Sunday, January 26, 2014

Fortieth Anniversary of Dungeons & Dragons

This was the set of rules we used - the 1977 Advanced Dungeons and Dragons release

Today, it seems, is the fortieth anniversary of the release of Dungeons & Dragons.  Or, more properly, the day on which the fortieth anniversary of Dungeons and Dragons is being officially celebrated, as no-one seems quite sure what day it was released or even what "release" might constitute.  Certainly, January 1974 is agreed on as its birth month.

For some reason I always thought that it was an older game than this, going back to the sixties.  This means that when the Legatus first started playing it in September 1979 the game was only five years old.  Of course, I haven't played a game since 1980 so my flirtation with it didn't last very long!  I'd been playing proper wargames (rather than just solo Airfix clashes in the garden) since about 1972 although my wargaming activity (at least with school friends) had tailed off during the sixth form as I enjoyed archery and some rather more entertaining games with my first girlfriend from the archery club.

I'm afraid archery girl got the push when I went to university especially when I discovered she was rather younger than she claimed to be, although you wouldn't guess from her physical development, however. Anyway when my new girlfriend in my first term  at  university, C, suggested we go along to the Oxford University Dungeons and Dragons Society (now the Oxford University Role Playing Society) I had, at least, a passing knowledge of what the game was about.  I think someone else at school played it but I wasn't interested as it didn't use scenery and then, as now, nice figures and scenery are more important to me than game play.  This feeling was reinforced last year when I sat down at Colours to play Big Red Bat's Thapsus game.  Such lovely figures! Such splendid scenery!  I was quite happy gazing admiringly at the whole set up and would have been so without moving a single figure in anger.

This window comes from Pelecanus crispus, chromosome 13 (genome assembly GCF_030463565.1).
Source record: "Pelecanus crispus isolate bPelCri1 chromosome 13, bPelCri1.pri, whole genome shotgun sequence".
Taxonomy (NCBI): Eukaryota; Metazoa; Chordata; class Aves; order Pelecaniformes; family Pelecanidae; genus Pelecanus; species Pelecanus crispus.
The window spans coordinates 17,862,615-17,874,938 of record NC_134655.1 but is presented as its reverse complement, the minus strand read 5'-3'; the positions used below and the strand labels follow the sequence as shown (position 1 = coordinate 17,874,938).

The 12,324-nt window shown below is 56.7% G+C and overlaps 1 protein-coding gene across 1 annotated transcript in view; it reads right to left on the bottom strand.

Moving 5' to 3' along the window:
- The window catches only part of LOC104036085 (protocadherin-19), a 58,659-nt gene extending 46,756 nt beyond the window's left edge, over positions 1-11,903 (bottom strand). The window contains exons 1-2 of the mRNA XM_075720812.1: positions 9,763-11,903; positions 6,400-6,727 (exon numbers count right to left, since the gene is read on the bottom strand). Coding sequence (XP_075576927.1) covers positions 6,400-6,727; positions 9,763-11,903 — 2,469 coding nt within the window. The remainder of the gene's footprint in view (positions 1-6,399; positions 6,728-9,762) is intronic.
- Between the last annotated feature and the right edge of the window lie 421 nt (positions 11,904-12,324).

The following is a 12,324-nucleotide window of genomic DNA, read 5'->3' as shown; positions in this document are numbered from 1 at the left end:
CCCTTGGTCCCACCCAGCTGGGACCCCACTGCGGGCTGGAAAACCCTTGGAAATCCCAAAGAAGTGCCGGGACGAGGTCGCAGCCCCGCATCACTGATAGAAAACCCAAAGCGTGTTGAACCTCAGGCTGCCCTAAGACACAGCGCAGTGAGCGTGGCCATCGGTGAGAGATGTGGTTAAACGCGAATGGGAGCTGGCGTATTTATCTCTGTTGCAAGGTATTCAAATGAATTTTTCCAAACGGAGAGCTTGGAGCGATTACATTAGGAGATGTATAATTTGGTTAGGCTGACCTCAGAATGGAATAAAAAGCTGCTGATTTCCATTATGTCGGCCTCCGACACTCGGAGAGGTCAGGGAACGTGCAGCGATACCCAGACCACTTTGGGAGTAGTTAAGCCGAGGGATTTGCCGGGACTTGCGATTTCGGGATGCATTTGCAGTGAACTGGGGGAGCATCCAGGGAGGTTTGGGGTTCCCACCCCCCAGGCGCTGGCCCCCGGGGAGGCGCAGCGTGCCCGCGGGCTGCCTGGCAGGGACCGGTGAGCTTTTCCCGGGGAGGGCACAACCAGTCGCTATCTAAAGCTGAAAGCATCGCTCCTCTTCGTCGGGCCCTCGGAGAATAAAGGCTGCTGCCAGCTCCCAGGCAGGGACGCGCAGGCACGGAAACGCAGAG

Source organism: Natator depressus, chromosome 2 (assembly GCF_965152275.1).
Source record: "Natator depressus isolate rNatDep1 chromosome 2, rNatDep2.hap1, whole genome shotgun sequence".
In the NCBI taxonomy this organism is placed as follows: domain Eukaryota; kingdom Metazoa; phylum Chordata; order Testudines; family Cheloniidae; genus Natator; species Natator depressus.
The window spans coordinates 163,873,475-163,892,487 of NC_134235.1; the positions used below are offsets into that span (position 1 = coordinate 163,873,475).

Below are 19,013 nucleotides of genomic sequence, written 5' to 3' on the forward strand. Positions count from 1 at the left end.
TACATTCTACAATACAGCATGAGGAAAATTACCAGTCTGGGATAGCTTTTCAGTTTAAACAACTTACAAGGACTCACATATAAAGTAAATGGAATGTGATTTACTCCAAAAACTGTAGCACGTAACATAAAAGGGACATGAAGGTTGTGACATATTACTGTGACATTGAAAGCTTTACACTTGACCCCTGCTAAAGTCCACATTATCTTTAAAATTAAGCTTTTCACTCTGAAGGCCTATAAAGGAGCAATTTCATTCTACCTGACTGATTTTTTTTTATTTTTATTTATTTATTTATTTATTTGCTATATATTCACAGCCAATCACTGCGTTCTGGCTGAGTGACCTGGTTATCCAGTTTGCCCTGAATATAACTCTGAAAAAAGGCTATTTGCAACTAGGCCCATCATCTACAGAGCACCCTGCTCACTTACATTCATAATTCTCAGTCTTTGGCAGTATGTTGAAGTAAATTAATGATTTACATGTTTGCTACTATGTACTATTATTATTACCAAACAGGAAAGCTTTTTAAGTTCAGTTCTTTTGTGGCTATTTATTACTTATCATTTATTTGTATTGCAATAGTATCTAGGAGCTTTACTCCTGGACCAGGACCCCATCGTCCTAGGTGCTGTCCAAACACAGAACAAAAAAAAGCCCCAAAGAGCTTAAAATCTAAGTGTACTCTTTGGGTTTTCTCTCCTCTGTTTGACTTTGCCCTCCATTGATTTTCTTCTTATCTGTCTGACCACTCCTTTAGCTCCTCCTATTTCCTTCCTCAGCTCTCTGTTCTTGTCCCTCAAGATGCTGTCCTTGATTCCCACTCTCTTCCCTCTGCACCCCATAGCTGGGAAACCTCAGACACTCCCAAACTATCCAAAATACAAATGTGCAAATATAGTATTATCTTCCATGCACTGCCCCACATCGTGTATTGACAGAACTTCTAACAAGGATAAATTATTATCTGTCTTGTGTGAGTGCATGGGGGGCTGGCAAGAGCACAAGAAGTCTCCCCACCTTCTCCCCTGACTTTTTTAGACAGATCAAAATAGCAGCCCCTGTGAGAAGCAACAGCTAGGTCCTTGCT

Exeter College

Anyway, I didn't know what to expect when C and I went along to Exeter College for our first game.  It being thirty six years ago I remember very little about it.  There were about eight players.  The Dungeon master was a beardy chemist (aren't all chemists beardy? -even the girls -like dwarfs, I suppose) and we soon discovered, as humble law students, that many of the puzzles he set required A Level Physics, Chemistry or Maths to solve.  In the game we seemed to be regularly confronted by three dwarfs called Thiamine, Niacin and Riboflavin, which tells you everything you need to know about him. The dungeon, disappointingly, was just a series of rooms drawn on lined paper laid out like dominoes as the quest progressed. We did at least have painted figures to use, which we borrowed, although they didn't have a female miniatures for C.  I suggested using a dwarf instead (she always claimed to be five foot two - hmm) but got one of the regular thumps that seemed to punctuate our relationship.  I didn't thump her of course; just tied her up once in a while but she wanted me to do that. C was the only girl there and, I gather, the only girl to ever turn up.  These days the OURPS has several women on its committee but there were a lot less women at the university then. 1979 was the first year that most colleges went mixed (my college had gone mixed in 1973, one of the reasons I chose it) so the two years above us had only a few hundred women from the four women's colleges to go around about 4,000 men.  Our year was far more even, thank goodness.

The Legatus and C in 1980: I have no idea why I thought purple would be a good colour scheme for clothes!

We went to D&D every week and over Christmas I bought some miniatures to represent us, so we didn't have to borrow them.  I've no idea where these figures came from.  I can't think that there was a shop where I could have bought them so they must have been mail order. An advertisement in Military Modelling, perhaps.  I painted up the female figure with red hair (Humbrol number 100) which went down well.  We developed a tradition that after every D&D evening we would have a bath together in the one decent (i.e. heated) bathroom in college, on Heberden staircase.  I think this might have been brought on by the fact that the room we used to meet in always seemed to be cold.  C really felt the cold.  Soon the baths became more interesting (perhaps they always were) than the games and we stopped going to D&D in the summer term.  I haven't played it since.